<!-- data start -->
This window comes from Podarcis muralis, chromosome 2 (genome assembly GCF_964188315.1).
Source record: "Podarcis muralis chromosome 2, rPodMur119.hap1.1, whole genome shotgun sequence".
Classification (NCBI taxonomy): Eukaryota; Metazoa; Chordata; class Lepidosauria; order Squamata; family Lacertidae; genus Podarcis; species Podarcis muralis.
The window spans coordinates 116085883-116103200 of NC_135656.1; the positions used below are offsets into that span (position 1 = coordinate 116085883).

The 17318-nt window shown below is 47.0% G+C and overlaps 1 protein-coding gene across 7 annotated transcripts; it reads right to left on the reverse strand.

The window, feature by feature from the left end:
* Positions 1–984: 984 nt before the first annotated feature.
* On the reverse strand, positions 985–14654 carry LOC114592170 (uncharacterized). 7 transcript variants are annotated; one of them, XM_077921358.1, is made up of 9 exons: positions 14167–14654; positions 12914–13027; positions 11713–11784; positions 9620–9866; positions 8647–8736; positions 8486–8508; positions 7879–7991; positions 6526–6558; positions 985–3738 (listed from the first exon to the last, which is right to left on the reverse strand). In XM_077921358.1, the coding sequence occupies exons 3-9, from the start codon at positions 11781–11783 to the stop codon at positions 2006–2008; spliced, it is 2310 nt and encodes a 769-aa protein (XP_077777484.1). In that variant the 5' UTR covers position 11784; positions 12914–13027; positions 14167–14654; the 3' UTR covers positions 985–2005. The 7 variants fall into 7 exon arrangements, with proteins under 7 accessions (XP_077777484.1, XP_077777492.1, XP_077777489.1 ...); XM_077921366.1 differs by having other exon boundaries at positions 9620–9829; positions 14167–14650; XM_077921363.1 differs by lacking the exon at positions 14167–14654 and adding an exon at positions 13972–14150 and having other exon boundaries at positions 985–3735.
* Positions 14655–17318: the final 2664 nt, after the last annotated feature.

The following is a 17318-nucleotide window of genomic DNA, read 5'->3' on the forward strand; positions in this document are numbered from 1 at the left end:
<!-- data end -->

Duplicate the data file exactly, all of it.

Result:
This window comes from Podarcis muralis, chromosome 2 (genome assembly GCF_964188315.1).
Source record: "Podarcis muralis chromosome 2, rPodMur119.hap1.1, whole genome shotgun sequence".
Classification (NCBI taxonomy): Eukaryota; Metazoa; Chordata; class Lepidosauria; order Squamata; family Lacertidae; genus Podarcis; species Podarcis muralis.
The window spans coordinates 116085883-116103200 of NC_135656.1; the positions used below are offsets into that span (position 1 = coordinate 116085883).

The 17318-nt window shown below is 47.0% G+C and overlaps 1 protein-coding gene across 7 annotated transcripts; it reads right to left on the reverse strand.

The window, feature by feature from the left end:
* Positions 1–984: 984 nt before the first annotated feature.
* On the reverse strand, positions 985–14654 carry LOC114592170 (uncharacterized). 7 transcript variants are annotated; one of them, XM_077921358.1, is made up of 9 exons: positions 14167–14654; positions 12914–13027; positions 11713–11784; positions 9620–9866; positions 8647–8736; positions 8486–8508; positions 7879–7991; positions 6526–6558; positions 985–3738 (listed from the first exon to the last, which is right to left on the reverse strand). In XM_077921358.1, the coding sequence occupies exons 3-9, from the start codon at positions 11781–11783 to the stop codon at positions 2006–2008; spliced, it is 2310 nt and encodes a 769-aa protein (XP_077777484.1). In that variant the 5' UTR covers position 11784; positions 12914–13027; positions 14167–14654; the 3' UTR covers positions 985–2005. The 7 variants fall into 7 exon arrangements, with proteins under 7 accessions (XP_077777484.1, XP_077777492.1, XP_077777489.1 ...); XM_077921366.1 differs by having other exon boundaries at positions 9620–9829; positions 14167–14650; XM_077921363.1 differs by lacking the exon at positions 14167–14654 and adding an exon at positions 13972–14150 and having other exon boundaries at positions 985–3735.
* Positions 14655–17318: the final 2664 nt, after the last annotated feature.

The following is a 17318-nucleotide window of genomic DNA, read 5'->3' on the forward strand; positions in this document are numbered from 1 at the left end: